[ en-akt ]
/ ɛnˈækt /
verb (used with object)
to make into an act or statute: Congress has enacted a new tax law.
to represent on or as on the stage; act the part of: to enact Hamlet.
What Is A “Ban”?The word ban gets bandied about a lot these days, from vegan brides wanting to ban meat-eaters from their weddings to plastic straws getting banned from coffee drinks. But where did it come from and what does it mean now?
What Is The Difference Between Loan, Lend, Loaned, And Lent?The words loan and loaned are the present and past tenses of to loan. Lend and lent are the present and past tenses of to lend. As verbs, loan and lend are often used interchangeably. For example, “A bank loans people money to buy a home. It also lends borrowers money to buy a car.” Loan and lend also have identical meanings when they’re used …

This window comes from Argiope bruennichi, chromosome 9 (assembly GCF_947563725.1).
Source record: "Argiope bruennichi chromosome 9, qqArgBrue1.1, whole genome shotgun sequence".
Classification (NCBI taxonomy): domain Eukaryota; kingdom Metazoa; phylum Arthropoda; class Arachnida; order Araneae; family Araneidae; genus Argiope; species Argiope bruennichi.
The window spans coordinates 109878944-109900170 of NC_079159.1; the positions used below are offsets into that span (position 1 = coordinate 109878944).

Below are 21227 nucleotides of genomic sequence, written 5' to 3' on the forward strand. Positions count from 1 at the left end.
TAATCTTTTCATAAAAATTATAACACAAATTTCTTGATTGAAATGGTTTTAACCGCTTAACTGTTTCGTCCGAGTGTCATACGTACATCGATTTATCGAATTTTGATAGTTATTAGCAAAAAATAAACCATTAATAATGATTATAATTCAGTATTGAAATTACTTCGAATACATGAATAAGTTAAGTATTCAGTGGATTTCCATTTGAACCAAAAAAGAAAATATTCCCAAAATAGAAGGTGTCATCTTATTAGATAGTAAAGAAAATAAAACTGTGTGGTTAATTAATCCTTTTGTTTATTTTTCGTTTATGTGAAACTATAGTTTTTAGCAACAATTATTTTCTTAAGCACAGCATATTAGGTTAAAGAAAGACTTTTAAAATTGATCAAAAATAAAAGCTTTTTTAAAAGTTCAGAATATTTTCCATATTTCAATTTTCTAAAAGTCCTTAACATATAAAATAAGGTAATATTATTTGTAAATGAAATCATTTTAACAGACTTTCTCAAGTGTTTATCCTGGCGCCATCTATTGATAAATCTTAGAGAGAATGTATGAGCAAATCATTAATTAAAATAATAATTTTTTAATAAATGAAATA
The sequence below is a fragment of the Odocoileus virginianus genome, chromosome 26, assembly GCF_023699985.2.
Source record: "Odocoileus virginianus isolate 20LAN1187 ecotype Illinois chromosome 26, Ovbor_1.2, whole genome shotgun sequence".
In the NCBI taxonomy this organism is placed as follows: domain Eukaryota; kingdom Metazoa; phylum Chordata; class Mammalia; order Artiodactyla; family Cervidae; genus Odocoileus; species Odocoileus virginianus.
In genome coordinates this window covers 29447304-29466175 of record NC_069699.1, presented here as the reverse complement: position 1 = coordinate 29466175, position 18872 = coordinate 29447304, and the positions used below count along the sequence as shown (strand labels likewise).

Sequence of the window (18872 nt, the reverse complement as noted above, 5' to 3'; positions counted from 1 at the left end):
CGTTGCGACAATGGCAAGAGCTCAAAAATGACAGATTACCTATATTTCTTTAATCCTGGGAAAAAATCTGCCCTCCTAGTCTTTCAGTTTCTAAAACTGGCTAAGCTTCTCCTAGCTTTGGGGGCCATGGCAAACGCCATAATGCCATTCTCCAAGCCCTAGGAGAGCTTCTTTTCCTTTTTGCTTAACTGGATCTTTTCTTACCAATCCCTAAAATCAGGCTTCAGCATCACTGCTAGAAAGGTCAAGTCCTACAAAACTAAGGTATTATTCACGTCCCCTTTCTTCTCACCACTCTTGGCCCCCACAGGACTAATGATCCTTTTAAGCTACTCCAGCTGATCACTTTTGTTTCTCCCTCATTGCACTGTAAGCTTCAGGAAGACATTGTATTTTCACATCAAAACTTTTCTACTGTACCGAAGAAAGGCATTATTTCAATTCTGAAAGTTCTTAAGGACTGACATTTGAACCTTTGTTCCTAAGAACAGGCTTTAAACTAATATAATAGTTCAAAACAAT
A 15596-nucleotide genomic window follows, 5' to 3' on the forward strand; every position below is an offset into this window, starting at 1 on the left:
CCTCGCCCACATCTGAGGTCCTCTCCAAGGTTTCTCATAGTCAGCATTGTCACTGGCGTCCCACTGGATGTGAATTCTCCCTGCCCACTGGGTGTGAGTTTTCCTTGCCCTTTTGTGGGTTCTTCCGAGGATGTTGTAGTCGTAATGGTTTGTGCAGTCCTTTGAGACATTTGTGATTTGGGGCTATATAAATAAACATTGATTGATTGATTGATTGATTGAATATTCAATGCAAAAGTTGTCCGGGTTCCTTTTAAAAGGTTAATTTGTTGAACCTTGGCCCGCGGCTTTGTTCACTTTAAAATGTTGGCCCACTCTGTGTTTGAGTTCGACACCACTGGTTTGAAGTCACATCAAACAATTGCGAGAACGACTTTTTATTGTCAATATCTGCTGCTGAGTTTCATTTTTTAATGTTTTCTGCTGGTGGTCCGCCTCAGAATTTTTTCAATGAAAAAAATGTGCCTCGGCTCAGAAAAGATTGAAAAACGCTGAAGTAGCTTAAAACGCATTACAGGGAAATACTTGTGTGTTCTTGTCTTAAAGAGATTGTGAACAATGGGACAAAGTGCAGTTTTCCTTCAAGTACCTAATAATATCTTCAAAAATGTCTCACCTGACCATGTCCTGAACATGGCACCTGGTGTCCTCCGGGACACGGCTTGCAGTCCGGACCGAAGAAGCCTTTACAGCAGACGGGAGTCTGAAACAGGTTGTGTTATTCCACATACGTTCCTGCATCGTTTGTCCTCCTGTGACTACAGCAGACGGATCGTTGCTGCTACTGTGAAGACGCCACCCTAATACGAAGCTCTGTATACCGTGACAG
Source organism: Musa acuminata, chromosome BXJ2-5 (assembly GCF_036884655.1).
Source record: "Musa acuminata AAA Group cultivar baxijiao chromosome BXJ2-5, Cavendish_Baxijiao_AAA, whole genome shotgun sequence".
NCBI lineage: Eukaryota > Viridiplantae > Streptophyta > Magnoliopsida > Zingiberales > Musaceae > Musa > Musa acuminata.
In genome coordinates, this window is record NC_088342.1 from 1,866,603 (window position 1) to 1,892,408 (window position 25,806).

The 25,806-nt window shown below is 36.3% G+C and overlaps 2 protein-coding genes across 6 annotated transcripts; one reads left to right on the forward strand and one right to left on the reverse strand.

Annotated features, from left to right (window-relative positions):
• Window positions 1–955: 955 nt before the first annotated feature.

- enabling act,
- enalapril maleate
Origin of enact
en·act·a·ble, adjectiveen·ac·tor, nounpre·en·act, verb (used with object)re·en·act, verb (used with object)
un·en·act·ed, adjectivewell-en·act·ed, adjective
Dictionary.com Unabridged Based on the Random House Unabridged Dictionary, © Random House, Inc. 2019
/ (ɪnˈækt) /
to make into an act or statute
to establish by law; ordain or decree
to represent or perform in or as if in a play; to act out
Collins English Dictionary - Complete & Unabridged 2012 Digital Edition © William Collins Sons & Co. Ltd. 1979, 1986 © HarperCollins Publishers 1998, 2000, 2003, 2005, 2006, 2007, 2009, 2012
Online Etymology Dictionary, © 2010 Douglas Harper